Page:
“I was recently mailed a $75 citation for littering”

citation photo

“Dear PoPville,

I live on Capitol Hill. I was recently mailed a $75 citation for littering. Enclosed were an abundance of photos of my recycling bin, which someone had emptied of cardboard boxes (my empty mail with my address) and taken for their use, leaving my labeled cardboard beside another bin. I see people wedging oversized recycling between bins daily, and have been taking pictures of it, along with overstuffed recycling, broken furniture, boxes of political books no one takes, and every other sort of recyclable junk sitting around.

In this instance, when someone took the second bin, they placed the only remaining bin on top of the boxes they have moved. We normally have three bins, but as soon as they are emptied, people move them into their yards. The cause of the issue in my case is so blatant, someone wanting a used bin for their residence, that it infuriates me to know DC has the gonads to send someone such an expensive citation for it.

It seems I either pay the citation or take off work to schedule a hearing, either way throwing away money. Between my girlfriend and I, we have had both our vehicles broken into, a bike stolen, and mail stolen from our porch. This is generally a safe neighborhood, but I find it ridiculous that this is what the police spend their time doing rather than keeping people and property safe. Generating revenue is so obvious in our neighborhood.”


64 Comment

  • SouthwestDC

    You should be able to contest it by mail. I recently did with one of these things. Good luck!

    • Contact DPW, explain the situation, and ask them to rescind the ticket.
      For what it’s worth: DPW usually doesn’t do enforcement unless someone in the neighborhood specifically requested it. So it might be that a neighbor complained to DPW about broken furniture, etc. sitting around, or people not moving their bins back into their front yards as required… and the DPW inspector who came to take a look decided to write you up while he/she was out there. Not that that makes it any less unfair/annoying, but just some context.

      • Just be sure to reply immediately! I waited two days before mailing out my response (mailing it from Arlington may have delayed it also), and DPW replied that they wouldn’t review it because it hadn’t been received in a timely manner. So then I had to send another response explaining that I really didn’t take that long to reply, and begged them to review my original response.

    • Hello, Caroline. This was my citation. According to the letter, it can only be contested by hearing, which requires going in to both schedule one and to attend.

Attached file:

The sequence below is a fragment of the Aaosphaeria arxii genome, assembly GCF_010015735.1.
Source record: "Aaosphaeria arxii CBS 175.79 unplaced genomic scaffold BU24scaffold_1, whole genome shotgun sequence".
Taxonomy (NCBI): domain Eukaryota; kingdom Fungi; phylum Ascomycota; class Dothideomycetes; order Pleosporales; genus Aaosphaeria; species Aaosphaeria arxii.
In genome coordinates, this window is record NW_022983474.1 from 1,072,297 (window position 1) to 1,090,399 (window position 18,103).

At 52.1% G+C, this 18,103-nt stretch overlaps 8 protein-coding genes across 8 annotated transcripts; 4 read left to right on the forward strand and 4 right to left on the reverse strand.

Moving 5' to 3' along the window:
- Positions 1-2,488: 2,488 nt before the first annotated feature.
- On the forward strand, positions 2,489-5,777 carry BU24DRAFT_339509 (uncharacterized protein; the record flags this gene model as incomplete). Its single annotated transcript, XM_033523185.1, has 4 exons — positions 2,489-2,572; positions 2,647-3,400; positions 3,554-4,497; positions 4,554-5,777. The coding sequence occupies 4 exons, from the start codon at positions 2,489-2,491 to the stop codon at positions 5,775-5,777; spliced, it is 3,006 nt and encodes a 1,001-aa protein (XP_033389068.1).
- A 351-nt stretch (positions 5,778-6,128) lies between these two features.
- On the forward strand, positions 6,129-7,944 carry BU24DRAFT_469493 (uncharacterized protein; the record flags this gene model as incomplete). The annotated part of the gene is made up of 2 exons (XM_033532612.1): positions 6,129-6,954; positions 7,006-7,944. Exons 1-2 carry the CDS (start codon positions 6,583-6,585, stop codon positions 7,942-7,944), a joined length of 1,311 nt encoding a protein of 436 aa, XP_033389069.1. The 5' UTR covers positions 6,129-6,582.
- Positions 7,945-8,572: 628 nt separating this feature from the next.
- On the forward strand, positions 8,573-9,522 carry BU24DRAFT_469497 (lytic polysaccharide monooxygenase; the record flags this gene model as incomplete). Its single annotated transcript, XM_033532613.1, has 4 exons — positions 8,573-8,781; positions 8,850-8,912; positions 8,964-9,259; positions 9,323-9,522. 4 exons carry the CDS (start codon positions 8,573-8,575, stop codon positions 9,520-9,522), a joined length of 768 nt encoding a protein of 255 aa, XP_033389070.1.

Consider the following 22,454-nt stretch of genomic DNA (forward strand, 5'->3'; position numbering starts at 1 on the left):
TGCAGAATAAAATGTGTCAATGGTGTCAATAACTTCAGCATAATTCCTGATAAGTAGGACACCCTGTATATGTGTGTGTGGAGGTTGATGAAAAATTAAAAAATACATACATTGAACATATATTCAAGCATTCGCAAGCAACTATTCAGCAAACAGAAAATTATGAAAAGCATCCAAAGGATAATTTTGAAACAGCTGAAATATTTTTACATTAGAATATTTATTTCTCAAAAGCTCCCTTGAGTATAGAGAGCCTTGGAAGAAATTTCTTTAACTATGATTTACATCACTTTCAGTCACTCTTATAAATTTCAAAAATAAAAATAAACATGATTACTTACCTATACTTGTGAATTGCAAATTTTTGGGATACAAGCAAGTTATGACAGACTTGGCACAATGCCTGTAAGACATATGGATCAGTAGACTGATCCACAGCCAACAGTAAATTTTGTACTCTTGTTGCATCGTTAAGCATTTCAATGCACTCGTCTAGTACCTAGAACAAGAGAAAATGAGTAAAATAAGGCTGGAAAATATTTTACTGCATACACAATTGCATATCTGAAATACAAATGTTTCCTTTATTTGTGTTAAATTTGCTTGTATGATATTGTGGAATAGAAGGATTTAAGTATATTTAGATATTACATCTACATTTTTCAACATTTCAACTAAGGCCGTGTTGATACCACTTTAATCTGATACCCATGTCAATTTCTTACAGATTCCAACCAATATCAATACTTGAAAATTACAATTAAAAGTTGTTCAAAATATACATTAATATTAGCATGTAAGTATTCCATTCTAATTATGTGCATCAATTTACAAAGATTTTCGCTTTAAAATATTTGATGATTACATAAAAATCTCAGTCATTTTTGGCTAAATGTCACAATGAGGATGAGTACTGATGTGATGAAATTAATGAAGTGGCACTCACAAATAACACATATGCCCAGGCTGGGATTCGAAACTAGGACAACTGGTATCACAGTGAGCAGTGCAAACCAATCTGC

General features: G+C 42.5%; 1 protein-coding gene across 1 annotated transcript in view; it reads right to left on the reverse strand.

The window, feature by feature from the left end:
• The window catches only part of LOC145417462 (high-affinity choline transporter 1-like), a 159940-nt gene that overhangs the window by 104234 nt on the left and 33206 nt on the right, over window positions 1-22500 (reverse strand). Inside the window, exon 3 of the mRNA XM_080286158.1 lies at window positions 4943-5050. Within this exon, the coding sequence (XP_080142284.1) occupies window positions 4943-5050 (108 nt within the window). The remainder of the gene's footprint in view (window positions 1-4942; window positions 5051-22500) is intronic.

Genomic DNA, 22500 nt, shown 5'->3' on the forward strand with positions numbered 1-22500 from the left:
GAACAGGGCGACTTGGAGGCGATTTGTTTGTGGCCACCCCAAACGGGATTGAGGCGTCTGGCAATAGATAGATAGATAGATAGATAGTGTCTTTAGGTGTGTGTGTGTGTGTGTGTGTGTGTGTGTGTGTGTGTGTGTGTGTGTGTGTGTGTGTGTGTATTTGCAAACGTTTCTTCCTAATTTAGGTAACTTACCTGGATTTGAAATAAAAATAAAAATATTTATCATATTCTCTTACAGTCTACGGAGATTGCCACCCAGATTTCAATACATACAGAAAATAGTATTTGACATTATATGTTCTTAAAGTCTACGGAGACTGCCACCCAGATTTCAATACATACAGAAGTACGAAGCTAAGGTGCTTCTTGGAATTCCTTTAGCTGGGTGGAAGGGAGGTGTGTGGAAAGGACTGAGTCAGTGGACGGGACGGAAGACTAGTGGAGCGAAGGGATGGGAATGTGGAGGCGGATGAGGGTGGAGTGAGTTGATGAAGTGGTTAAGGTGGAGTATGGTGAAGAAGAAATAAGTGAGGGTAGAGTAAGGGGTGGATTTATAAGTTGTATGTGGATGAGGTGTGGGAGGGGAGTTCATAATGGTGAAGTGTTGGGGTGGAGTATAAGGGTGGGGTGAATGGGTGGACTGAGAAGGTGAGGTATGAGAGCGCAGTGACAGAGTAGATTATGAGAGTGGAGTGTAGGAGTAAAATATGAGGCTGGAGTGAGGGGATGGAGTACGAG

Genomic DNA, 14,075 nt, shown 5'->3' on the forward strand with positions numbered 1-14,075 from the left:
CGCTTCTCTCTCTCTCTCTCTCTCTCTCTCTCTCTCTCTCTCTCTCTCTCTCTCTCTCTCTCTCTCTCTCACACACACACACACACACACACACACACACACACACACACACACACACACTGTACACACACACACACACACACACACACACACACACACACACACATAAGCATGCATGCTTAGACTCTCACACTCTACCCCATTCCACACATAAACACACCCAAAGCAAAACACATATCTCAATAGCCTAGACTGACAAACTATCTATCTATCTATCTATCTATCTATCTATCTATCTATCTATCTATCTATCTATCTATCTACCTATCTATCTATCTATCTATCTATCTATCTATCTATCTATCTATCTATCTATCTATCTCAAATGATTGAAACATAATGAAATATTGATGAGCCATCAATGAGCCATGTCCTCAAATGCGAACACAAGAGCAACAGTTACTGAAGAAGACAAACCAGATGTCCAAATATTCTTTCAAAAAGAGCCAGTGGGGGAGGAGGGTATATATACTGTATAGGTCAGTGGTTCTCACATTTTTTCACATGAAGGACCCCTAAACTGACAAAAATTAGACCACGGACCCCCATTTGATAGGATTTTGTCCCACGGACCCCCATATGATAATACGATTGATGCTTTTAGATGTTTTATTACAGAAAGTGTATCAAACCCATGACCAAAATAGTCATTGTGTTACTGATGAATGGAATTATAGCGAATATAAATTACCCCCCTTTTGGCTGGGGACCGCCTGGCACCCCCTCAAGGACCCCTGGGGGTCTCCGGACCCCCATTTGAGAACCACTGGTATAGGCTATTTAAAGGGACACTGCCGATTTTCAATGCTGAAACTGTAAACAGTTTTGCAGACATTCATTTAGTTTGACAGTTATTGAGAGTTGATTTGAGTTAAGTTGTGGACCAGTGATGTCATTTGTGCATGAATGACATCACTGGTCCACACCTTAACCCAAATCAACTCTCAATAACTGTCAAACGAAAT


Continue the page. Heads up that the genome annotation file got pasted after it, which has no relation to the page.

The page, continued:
• So if I want to get back at my neighbor, all I have to do is put some boxes in front of their house? Seems legit.

    • If you want to get back at your neighbor, you need to litter with mail that has their name and address on it. OP got the fine because the boxes were his/hers, not because they were in front of his/her house.

      • thanks for clearing that up for me. boy would I have looked dumb 🙂

      • In my experience the former would work as well. I got one of these for a property I manage.
        A neighbor’s cans ended up behind our property and we were fined for it. I contested it by sending pics of our cans with our address prominently spray painted on them to show the cans on the violation did not belong to us. The appeal was successful.

  • The police didn’t issue that ticket, DPW did, so please don’t bring law enforcement into the discussion. Also, how long was the cardboard sitting out there before the ticket was issued?

    • Actually I’m with johnston on this one. I do not believe DPW would issue this on the day recycling is picked up. And it’s almost always as a result of a neighbor complaining.

      And johnston is also right that this is DPW. The police have nothing to do with it.

    • I’m also wondering how long your bin and boxes were sitting out? I agree this ticket is a little silly but it seems odd that there are no other bins in the picture and the ticket was issued on a Friday at noon. So if your pick-up day was Thursday maybe a neighbor was annoyed your bin and boxes were still sitting out?

  • It was issued by the Department of Public Works, not the police.

  • It’s not the city it’s the DPW inspectors. If you go to court and present the facts you will almost certainly have the fine thrown out. Ironically they will probably still tell you that your in violation of some nonsense but the judges are much more likely to understand the reality of a situation than the DPW inspectors.

    Fight it!